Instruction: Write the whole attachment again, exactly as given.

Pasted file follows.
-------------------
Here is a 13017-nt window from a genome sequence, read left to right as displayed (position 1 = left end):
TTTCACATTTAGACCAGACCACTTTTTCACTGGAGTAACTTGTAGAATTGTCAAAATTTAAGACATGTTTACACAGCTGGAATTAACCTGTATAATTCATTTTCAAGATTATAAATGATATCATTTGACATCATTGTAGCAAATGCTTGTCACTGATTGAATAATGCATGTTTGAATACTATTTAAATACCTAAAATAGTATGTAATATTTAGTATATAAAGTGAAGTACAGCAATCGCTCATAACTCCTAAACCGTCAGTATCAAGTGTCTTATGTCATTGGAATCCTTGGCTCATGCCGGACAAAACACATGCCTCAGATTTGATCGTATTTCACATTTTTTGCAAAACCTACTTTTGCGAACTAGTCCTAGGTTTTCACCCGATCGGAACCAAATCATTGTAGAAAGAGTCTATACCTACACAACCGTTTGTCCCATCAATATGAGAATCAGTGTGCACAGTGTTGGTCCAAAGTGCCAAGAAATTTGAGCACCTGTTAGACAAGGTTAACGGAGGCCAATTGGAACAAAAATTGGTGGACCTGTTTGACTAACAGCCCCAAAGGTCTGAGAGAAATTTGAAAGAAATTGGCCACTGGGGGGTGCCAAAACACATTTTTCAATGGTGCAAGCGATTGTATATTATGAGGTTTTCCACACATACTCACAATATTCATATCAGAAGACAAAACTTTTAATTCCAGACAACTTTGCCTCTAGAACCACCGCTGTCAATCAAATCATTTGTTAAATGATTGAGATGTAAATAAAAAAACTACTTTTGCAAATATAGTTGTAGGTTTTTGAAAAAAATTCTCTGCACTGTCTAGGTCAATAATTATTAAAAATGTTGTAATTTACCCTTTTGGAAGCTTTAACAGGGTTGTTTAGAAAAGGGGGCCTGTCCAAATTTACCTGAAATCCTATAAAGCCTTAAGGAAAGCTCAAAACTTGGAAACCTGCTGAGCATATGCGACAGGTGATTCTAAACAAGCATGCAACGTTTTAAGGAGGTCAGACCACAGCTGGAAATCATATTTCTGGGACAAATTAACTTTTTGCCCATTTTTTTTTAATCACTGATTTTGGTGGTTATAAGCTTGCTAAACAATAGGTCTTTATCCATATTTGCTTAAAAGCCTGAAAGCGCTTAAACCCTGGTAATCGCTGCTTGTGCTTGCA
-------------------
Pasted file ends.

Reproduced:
Here is a 13017-nt window from a genome sequence, read left to right as displayed (position 1 = left end):
TTTCACATTTAGACCAGACCACTTTTTCACTGGAGTAACTTGTAGAATTGTCAAAATTTAAGACATGTTTACACAGCTGGAATTAACCTGTATAATTCATTTTCAAGATTATAAATGATATCATTTGACATCATTGTAGCAAATGCTTGTCACTGATTGAATAATGCATGTTTGAATACTATTTAAATACCTAAAATAGTATGTAATATTTAGTATATAAAGTGAAGTACAGCAATCGCTCATAACTCCTAAACCGTCAGTATCAAGTGTCTTATGTCATTGGAATCCTTGGCTCATGCCGGACAAAACACATGCCTCAGATTTGATCGTATTTCACATTTTTTGCAAAACCTACTTTTGCGAACTAGTCCTAGGTTTTCACCCGATCGGAACCAAATCATTGTAGAAAGAGTCTATACCTACACAACCGTTTGTCCCATCAATATGAGAATCAGTGTGCACAGTGTTGGTCCAAAGTGCCAAGAAATTTGAGCACCTGTTAGACAAGGTTAACGGAGGCCAATTGGAACAAAAATTGGTGGACCTGTTTGACTAACAGCCCCAAAGGTCTGAGAGAAATTTGAAAGAAATTGGCCACTGGGGGGTGCCAAAACACATTTTTCAATGGTGCAAGCGATTGTATATTATGAGGTTTTCCACACATACTCACAATATTCATATCAGAAGACAAAACTTTTAATTCCAGACAACTTTGCCTCTAGAACCACCGCTGTCAATCAAATCATTTGTTAAATGATTGAGATGTAAATAAAAAAACTACTTTTGCAAATATAGTTGTAGGTTTTTGAAAAAAATTCTCTGCACTGTCTAGGTCAATAATTATTAAAAATGTTGTAATTTACCCTTTTGGAAGCTTTAACAGGGTTGTTTAGAAAAGGGGGCCTGTCCAAATTTACCTGAAATCCTATAAAGCCTTAAGGAAAGCTCAAAACTTGGAAACCTGCTGAGCATATGCGACAGGTGATTCTAAACAAGCATGCAACGTTTTAAGGAGGTCAGACCACAGCTGGAAATCATATTTCTGGGACAAATTAACTTTTTGCCCATTTTTTTTTAATCACTGATTTTGGTGGTTATAAGCTTGCTAAACAATAGGTCTTTATCCATATTTGCTTAAAAGCCTGAAAGCGCTTAAACCCTGGTAATCGCTGCTTGTGCTTGCA